Toby Carvery has launched a delivery service for its roast dinners, partnering with Just Eat to offer deliveries at 62 of its 158 restaurants in Britain.
The chain, which is owned by Mitchells and Butlers, launched the service a year after it began accepting takeaway orders that customers could collect themselves.
One Twitter user described the move ‘a gift from the gods’, while another added: ‘Today I found out Toby Carvery in my area do delivery now. Best news all week!’
Toby Carvery has launched a delivery service for its roast dinners after partnering with Just Eat
A spokesman for Toby Carvery said: ‘Following the great success of the Toby Takeaway service we launched last year we’ve made the Home of the Roast at home experience even better.
‘Partnering with Just Eat we’ve introduced Toby delivery at a selected carveries across the country, letting Toby fans enjoy a delicious roast dinner without having to leave their home.’
M&B, which also owns the Harvester and Nicholson’s brands, said in September its sales performance was ahead of the market, with high demand for food and drinks.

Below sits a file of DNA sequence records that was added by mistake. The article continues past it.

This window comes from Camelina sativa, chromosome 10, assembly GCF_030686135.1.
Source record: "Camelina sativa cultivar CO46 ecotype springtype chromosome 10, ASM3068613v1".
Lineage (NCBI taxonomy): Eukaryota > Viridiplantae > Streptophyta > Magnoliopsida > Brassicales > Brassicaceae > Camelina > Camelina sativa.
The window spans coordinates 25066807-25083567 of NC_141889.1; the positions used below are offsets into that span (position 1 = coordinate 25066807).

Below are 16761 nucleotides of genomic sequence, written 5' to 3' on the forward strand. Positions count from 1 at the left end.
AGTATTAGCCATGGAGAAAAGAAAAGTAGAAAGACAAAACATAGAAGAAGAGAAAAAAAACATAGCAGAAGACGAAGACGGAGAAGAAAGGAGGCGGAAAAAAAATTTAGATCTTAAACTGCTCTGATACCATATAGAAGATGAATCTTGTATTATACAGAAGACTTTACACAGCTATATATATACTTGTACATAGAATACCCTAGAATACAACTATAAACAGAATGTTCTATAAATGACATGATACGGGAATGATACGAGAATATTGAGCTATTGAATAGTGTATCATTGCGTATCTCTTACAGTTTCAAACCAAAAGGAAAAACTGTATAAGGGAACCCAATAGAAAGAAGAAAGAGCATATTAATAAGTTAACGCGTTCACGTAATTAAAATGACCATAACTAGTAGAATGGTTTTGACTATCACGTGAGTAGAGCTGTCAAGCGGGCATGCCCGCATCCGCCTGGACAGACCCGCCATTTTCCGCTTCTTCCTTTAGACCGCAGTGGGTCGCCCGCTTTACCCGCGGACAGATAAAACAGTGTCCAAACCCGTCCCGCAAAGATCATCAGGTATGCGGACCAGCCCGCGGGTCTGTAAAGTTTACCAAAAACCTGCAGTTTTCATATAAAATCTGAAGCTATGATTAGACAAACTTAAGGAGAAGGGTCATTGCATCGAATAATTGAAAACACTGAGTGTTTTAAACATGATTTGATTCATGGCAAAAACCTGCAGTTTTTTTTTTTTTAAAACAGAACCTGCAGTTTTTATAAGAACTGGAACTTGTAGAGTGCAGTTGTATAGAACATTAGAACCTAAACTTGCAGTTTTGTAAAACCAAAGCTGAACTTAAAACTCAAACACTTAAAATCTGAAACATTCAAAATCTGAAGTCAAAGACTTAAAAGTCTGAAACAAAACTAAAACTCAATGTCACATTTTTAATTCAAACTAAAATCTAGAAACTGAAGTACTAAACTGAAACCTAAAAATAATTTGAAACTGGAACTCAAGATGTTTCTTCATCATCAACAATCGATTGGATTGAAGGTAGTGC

It reported 3.6 per cent comparable sales growth for the 51 weeks to September 21 and said it expected full-year operating profits to be at a similar level to last year.
Phil Urban, the boss of Birmingham-based M&B, warned in May 2018 that more companies in the casual dining industry will fall after revealing profits had dropped.
The Parson and Clerk pub in Sutton Coldfield is one of the 158 Toby Carvery UK restaurants
He claimed some restaurant groups had been pursuing more aggressive discounts to bring in customers amid fiercer competition and weaker consumer confidence.
Meanwhile, Just Eat is currently in the middle of a takeover battle which intensified last week after one of the bidders was accused of dirty tricks.
Cat Rock Capital, a top-ten shareholder in the food delivery group, accused hostile bidder Prosus of trying to undermine a rival by driving down its share price.
Prosus made a £4.9billion swoop for Just Eat during the week before in an attempt to gatecrash the proposed merger of the firm with rival Takeaway.com.